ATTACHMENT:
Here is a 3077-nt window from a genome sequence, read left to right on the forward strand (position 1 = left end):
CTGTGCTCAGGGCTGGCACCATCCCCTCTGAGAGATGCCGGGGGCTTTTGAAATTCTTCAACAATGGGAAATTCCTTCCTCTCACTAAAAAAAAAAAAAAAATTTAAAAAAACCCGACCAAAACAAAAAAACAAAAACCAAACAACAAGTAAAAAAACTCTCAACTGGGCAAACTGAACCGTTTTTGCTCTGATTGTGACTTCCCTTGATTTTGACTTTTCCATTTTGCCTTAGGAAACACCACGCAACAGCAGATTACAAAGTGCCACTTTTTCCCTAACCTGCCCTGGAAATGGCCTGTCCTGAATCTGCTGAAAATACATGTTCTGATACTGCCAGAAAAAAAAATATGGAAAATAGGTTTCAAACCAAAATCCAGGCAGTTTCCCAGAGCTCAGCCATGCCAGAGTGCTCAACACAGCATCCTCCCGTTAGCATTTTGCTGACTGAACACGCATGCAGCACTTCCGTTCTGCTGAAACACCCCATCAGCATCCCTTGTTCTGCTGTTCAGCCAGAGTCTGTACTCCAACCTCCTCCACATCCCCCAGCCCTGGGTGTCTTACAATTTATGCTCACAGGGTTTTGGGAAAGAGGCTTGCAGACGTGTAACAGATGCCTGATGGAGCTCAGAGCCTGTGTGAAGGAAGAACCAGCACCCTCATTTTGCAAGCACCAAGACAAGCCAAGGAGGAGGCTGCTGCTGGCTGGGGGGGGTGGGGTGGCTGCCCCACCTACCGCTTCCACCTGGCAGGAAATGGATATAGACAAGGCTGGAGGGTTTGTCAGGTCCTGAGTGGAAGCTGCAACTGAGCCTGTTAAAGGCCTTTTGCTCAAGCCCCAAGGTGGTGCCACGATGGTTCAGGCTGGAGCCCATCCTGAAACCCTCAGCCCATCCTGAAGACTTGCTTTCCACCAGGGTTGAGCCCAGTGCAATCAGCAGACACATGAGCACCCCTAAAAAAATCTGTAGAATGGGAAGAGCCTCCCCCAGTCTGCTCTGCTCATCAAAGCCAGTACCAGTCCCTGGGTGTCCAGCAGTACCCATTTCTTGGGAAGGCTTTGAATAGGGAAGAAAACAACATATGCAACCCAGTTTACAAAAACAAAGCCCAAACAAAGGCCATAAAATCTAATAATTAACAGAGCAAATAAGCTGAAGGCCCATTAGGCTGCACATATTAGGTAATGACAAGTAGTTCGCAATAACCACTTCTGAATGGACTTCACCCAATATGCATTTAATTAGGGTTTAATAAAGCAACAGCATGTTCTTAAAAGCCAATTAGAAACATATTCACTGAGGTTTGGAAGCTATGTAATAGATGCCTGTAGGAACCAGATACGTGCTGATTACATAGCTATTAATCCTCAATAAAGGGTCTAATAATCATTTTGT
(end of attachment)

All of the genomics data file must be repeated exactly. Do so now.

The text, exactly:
Here is a 3077-nt window from a genome sequence, read left to right on the forward strand (position 1 = left end):
CTGTGCTCAGGGCTGGCACCATCCCCTCTGAGAGATGCCGGGGGCTTTTGAAATTCTTCAACAATGGGAAATTCCTTCCTCTCACTAAAAAAAAAAAAAAAATTTAAAAAAACCCGACCAAAACAAAAAAACAAAAACCAAACAACAAGTAAAAAAACTCTCAACTGGGCAAACTGAACCGTTTTTGCTCTGATTGTGACTTCCCTTGATTTTGACTTTTCCATTTTGCCTTAGGAAACACCACGCAACAGCAGATTACAAAGTGCCACTTTTTCCCTAACCTGCCCTGGAAATGGCCTGTCCTGAATCTGCTGAAAATACATGTTCTGATACTGCCAGAAAAAAAAATATGGAAAATAGGTTTCAAACCAAAATCCAGGCAGTTTCCCAGAGCTCAGCCATGCCAGAGTGCTCAACACAGCATCCTCCCGTTAGCATTTTGCTGACTGAACACGCATGCAGCACTTCCGTTCTGCTGAAACACCCCATCAGCATCCCTTGTTCTGCTGTTCAGCCAGAGTCTGTACTCCAACCTCCTCCACATCCCCCAGCCCTGGGTGTCTTACAATTTATGCTCACAGGGTTTTGGGAAAGAGGCTTGCAGACGTGTAACAGATGCCTGATGGAGCTCAGAGCCTGTGTGAAGGAAGAACCAGCACCCTCATTTTGCAAGCACCAAGACAAGCCAAGGAGGAGGCTGCTGCTGGCTGGGGGGGGTGGGGTGGCTGCCCCACCTACCGCTTCCACCTGGCAGGAAATGGATATAGACAAGGCTGGAGGGTTTGTCAGGTCCTGAGTGGAAGCTGCAACTGAGCCTGTTAAAGGCCTTTTGCTCAAGCCCCAAGGTGGTGCCACGATGGTTCAGGCTGGAGCCCATCCTGAAACCCTCAGCCCATCCTGAAGACTTGCTTTCCACCAGGGTTGAGCCCAGTGCAATCAGCAGACACATGAGCACCCCTAAAAAAATCTGTAGAATGGGAAGAGCCTCCCCCAGTCTGCTCTGCTCATCAAAGCCAGTACCAGTCCCTGGGTGTCCAGCAGTACCCATTTCTTGGGAAGGCTTTGAATAGGGAAGAAAACAACATATGCAACCCAGTTTACAAAAACAAAGCCCAAACAAAGGCCATAAAATCTAATAATTAACAGAGCAAATAAGCTGAAGGCCCATTAGGCTGCACATATTAGGTAATGACAAGTAGTTCGCAATAACCACTTCTGAATGGACTTCACCCAATATGCATTTAATTAGGGTTTAATAAAGCAACAGCATGTTCTTAAAAGCCAATTAGAAACATATTCACTGAGGTTTGGAAGCTATGTAATAGATGCCTGTAGGAACCAGATACGTGCTGATTACATAGCTATTAATCCTCAATAAAGGGTCTAATAATCATTTTGT